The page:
I intentionally emphasize the theme of Christian charity in my writings. I strongly encourage charitable giving both the present day and post-TEOTWAWKI. It is important to keep far more storage food on hand than you expect to consume. If all that you have is the bare minimum to supply your own family or retreat group, you won’t be in any position to dispense charity.
Charity is not optional, it is Biblically mandated. I feel this very strongly, for several reasons. First: it is there in The Book, over and over again. There is no denying it. God said it. I believe it. That settles it. Secondly, I came to recognize that God’s gift of salvation bestowed upon me, through election, and the profound realization that His gift was unmerited. I didn’t deserve salvation any more than some of my neighbors deserve my charity WTSHTF. But God freely gave that gift to me, so I’m going to do my utmost to freely bestow charity on everyone that I can. Lastly, everything that I’ve earned and saved, I consider providential gifts from God. I intend to share it with those that are less fortunate and those that currently lack the foresight to stock up for potential bad times.
Charity with no strings attached is a powerful witness for God’s love and for the gospel of Christ. You don’t need to be an eloquent speaker. Just tell them: “Its the Christian thing to do.” That speaks volumes. BTW, it won’t hurt to hand out a few gospel tracts and Bibles along with the grub.
I strongly encourage charitable giving both the present day and post-TEOTWAWKI. It is important to keep far more storage food on hand than you expect to consume. If all that you have is the bare minimum to supply your own family or retreat group, you won’t be in any position to dispense charity.
In particular, I recommend that you stock up on extra wheat, rice, beans, and sprouting seeds。 If purchased in food grade 5 gallon buckets they are currently still relatively inexpensive。 Just an extra two or three hundred pounds of grains and legumes could save dozens of lives。 God’s providence is a gift。 Share it。 I’m sure that there will be a lot of such people wandering about when the balloon goes up。 Consider yourself an ambassador for Christ, and act accordingly。 Do it for God’s glory rather than your own。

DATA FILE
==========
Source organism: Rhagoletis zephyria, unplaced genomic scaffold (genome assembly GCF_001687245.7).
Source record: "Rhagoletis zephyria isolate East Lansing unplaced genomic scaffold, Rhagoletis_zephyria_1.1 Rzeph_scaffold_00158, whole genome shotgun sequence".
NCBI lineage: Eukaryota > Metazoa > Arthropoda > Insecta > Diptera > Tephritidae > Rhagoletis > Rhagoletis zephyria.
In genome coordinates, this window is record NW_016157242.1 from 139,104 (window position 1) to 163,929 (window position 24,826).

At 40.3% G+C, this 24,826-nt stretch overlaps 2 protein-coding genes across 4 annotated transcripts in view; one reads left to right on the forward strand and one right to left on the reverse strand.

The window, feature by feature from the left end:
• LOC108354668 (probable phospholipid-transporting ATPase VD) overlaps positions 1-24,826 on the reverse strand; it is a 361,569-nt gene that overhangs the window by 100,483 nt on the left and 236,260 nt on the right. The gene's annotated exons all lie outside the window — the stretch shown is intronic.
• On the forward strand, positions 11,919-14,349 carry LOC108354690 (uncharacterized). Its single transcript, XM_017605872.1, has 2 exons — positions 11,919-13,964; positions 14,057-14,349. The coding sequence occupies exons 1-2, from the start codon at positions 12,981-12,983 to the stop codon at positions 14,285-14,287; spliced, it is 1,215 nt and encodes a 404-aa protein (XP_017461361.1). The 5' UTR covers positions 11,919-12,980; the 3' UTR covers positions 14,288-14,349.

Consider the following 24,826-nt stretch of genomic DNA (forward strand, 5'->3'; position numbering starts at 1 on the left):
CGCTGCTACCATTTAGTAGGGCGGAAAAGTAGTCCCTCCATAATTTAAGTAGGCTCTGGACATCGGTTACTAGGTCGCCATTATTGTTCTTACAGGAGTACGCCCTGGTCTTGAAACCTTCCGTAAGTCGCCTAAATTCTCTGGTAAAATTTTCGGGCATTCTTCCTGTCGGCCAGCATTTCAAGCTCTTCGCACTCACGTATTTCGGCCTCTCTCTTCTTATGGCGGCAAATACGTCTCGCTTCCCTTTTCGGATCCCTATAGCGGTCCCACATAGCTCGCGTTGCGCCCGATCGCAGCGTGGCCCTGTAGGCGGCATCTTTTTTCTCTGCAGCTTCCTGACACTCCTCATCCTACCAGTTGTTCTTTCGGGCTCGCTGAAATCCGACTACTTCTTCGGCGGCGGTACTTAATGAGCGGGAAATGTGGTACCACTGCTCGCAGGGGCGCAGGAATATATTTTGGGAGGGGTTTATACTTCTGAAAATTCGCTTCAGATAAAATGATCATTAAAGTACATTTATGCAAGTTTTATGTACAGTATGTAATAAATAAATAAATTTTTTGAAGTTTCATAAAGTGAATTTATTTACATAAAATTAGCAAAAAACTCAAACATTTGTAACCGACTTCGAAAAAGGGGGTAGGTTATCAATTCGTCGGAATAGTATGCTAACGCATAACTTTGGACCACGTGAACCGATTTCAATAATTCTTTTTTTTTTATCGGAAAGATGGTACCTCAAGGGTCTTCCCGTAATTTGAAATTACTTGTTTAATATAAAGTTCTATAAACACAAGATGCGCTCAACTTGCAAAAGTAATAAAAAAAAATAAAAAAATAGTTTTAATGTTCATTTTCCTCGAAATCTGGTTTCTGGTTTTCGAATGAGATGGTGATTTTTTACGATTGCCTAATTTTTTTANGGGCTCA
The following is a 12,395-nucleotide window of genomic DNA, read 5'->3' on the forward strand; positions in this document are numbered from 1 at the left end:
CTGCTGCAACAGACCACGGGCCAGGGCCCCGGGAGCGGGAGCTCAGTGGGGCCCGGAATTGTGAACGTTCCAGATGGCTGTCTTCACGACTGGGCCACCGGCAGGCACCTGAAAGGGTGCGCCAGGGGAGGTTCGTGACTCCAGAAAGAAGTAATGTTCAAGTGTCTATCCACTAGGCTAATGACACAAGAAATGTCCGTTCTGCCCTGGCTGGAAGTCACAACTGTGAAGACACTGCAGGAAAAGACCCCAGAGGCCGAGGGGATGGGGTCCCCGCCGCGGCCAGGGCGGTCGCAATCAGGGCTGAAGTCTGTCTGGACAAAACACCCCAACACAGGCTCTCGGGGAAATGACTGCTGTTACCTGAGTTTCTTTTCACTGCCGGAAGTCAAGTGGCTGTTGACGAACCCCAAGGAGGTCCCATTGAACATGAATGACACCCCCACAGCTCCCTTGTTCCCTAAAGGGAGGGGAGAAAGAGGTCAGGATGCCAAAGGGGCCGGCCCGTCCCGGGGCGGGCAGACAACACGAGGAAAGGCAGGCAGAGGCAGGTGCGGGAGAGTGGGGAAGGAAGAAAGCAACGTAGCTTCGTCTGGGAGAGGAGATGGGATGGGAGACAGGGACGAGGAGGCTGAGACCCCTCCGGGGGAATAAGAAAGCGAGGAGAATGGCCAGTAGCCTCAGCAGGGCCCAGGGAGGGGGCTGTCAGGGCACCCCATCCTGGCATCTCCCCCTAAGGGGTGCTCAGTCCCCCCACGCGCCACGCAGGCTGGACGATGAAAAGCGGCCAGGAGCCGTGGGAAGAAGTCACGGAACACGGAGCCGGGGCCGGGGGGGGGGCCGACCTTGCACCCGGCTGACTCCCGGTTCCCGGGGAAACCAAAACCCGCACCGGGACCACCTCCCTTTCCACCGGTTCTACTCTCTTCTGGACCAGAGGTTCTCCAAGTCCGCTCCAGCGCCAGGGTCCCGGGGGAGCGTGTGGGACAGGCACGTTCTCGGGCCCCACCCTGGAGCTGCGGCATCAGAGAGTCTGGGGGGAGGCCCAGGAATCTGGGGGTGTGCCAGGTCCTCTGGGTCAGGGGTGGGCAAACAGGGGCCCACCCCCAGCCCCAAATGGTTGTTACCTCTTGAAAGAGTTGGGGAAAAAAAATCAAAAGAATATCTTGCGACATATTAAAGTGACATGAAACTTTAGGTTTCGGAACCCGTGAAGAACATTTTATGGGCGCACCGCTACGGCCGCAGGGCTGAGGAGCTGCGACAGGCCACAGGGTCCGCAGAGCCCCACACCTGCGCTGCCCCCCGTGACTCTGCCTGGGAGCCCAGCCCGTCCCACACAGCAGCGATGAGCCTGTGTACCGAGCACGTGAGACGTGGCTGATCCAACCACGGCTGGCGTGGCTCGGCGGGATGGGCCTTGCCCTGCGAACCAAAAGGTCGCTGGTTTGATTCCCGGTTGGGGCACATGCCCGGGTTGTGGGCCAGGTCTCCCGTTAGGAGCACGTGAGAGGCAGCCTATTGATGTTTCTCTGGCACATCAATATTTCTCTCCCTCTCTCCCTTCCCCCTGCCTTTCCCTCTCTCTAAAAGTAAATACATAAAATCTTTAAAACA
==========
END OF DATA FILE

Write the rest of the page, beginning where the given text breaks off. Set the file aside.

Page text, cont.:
If the situation warrants it, give at arm’s length. I describe one way to do this in my novel . It may sound almost absurd, but you may need to dispense charity by passing it over concertina wire or even while holding the beneficiaries at gunpoint at a safe distance. If times are bad enough, they’ll understand your caution.
How much of your stockpile should you set aside for charity? Generally I’d recommend at least a tenth. That is in line with the tradition of tithing, which has its roots in the Old Testament law of Tzedaka.The tzedaka law says that you provide for your immediate family first, then your extended family, and then your local community, and so on.
What if it is a localized natural disaster and you know that the situation is likely to get back to normal with in a few months? Then you can probably afford to be more charitable than just giving a tenth. In essence, you can look at your three year food supply as a one year supply for three families, or as a six month supply for six families.
And what if you find yourself in a total societal collapse, with no end in sight? Pray about it。 Then give until it hurts。
Do your best to provide for those that are less fortunate and those that currently lack the foresight to stock up for potential bad times。 I’m sure that there will be a lot of such people wandering about when the balloon goes up。 Consider yourself an ambassador for Christ, and act accordingly。 Do it for God’s glory rather than your own。 BTW, it won’t hurt to hand out a few gospel tracts along with the grub。 Do so with the accompanying words: “Its the Christian thing to do。” That might sink in with a few of those folks。 ‘Nuff said。
And what about charity for here and now? I highly recommend these worthy charities:
Set up in honor of my late wife (“The Memsahib”), this charity benefits The Anchor Institute Orphanage and School, in rural Zambia
Compassion is a Christian Charity dedicated in providing education, food, medical care, and Christian training to children in poverty worldwide.
Children sponsored through Compassion International receive
- Educational Opportunities: such as tuition, school books and supplies, tutoring
- Health care and supplemental nutrition: check-ups, hygiene instruction, and medical treatment as needed
- Christian discipleship. They will hear about Jesus Christ, have regular Bible training, and be encouraged to develop a life long relationship with God
Smart Money Magazine, Money Magazine, and The American Institute of Philanthropy give Compassion International the very highest ratings for their financial management and trustworthiness.